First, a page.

I knew the M suits of the time pretty well and to a man, they were totally adamant that a BMW M car would only always be of that specification and that glorious realm indeed lasted a few years longer. 

Little did we know that the green nazi had figured out how much money they could make by penalising carmakers, buyers, owners and the rest on something we never cared a hoot about until a year or two before — carbon emissions. I still believe that it is all a lie to line politicians’ pockets and that this terrible knee jerk will still have a horrible affect on the global car industry, but it worked a treat for them. 

Never mind that it also long ago killed off free-revving normally-aspirated rear-wheel drive BMW M car for good.

The contemporary BMW M car is now a very different animal. Those old M bosses must be rolling in their graves at the thought of a relatively slow-revving turbocharged all-wheel drive M5 — that’s the quattro blueprint, for goodness sake! But so it is — fifteen years later, the latest R2-million M5 is also a hugely impressive car — its accelerates to 100 in under three seconds (still the fastest car we have ever tested), its four times the price of the old one and is just as seismic a drive.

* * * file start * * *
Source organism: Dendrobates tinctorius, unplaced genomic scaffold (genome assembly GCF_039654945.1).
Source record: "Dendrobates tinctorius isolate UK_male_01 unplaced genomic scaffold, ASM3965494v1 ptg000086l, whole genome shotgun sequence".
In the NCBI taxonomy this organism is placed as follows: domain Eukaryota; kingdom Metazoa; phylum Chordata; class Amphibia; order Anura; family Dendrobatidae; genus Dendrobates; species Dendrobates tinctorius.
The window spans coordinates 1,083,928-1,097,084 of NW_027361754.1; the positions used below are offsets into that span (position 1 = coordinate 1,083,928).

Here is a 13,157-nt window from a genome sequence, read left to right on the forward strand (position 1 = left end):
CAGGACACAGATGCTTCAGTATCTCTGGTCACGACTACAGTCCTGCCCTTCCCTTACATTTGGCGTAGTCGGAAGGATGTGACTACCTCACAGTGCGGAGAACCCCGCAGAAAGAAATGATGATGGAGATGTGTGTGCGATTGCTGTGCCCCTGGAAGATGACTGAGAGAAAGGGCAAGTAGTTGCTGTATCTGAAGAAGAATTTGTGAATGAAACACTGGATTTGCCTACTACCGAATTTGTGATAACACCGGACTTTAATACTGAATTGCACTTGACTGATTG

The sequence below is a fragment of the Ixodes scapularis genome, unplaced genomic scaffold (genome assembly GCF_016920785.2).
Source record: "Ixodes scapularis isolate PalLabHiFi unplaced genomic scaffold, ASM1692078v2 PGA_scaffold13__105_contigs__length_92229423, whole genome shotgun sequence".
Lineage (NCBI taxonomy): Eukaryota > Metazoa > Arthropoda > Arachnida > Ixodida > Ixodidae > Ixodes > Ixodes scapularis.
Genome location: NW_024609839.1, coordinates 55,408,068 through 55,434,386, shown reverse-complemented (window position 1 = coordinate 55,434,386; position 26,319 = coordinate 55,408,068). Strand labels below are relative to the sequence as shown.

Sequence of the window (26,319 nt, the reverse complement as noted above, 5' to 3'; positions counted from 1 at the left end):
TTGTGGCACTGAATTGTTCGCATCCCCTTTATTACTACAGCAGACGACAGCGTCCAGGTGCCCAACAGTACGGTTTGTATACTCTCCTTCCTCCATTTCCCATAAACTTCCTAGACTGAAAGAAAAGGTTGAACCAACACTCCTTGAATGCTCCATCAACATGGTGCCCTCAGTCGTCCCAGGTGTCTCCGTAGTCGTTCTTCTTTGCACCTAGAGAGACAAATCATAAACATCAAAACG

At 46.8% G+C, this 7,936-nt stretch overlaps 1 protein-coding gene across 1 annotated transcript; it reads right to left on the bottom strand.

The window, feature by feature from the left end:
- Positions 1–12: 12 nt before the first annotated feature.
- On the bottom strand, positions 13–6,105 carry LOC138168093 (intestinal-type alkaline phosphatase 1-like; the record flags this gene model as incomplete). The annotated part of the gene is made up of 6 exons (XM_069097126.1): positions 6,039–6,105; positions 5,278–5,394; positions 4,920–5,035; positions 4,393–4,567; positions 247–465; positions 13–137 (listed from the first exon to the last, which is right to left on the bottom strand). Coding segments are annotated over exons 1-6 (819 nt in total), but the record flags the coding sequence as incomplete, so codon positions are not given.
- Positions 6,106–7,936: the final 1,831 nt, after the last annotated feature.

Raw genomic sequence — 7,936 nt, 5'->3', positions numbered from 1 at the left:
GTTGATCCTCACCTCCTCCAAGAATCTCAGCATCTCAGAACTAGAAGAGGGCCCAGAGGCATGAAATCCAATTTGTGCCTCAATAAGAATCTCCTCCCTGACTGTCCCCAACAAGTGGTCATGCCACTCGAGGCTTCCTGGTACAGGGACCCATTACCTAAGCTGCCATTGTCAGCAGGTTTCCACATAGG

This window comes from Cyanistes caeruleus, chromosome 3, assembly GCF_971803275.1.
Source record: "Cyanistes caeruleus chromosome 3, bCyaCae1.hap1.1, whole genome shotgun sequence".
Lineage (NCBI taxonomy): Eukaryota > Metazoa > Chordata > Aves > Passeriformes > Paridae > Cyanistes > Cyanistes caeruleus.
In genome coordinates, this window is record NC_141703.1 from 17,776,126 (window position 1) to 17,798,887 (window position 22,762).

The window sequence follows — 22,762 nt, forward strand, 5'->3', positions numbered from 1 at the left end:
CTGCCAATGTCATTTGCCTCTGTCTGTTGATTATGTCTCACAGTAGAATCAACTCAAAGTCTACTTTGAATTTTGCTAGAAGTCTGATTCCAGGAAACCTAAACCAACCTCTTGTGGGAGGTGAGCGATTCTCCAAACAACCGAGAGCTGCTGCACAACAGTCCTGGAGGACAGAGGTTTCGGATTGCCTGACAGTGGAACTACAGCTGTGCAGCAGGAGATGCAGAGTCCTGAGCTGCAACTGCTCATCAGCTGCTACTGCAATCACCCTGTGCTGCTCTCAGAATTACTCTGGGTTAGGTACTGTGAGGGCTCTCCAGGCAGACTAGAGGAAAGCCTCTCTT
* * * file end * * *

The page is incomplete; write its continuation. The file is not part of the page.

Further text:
But is it as good? In one word: No!

There is something so special about the V10 M5 — it was the absolute acme of its incredible era in a brilliantly balanced, totally drivable and delightfully sounding package that remains truly astounding to drive. The first turbo V8 that replaced it was impossible to drive — downright dangerous in fact, as its monster torque totally overwhelmed its chassis — enough to cause Munich to do the unthinkable and make the latest car all-wheel driven. So it is and always will be a compromise. 

So, given the choice between a new M5 and a good clean V10, I will have no hesitation to buy a V10. And when you see what they cost, you will wholly understand why too! Follow the link below — and don’t be too surprised when you see me driving an M5 V10 again soon… - Michele Lupini

TESTED IN 2005 -- BMW E60 M5 V10
Engine: 373kW 520Nm 4999cc 40V QOHC V10
Drive: 7-speed automated manual RWD
0-100km/h      4.7 sec
400m          13.5 sec @ 179km/h 
80-120km/h:   2.1 sec
120-160km/h:       4.1 sec
Fuel:         14.8l/100km
Warranty/Service (new): 5y unlimited
Price (new):     R520K
Value Today:  Find out on Gumtree
Rated:          10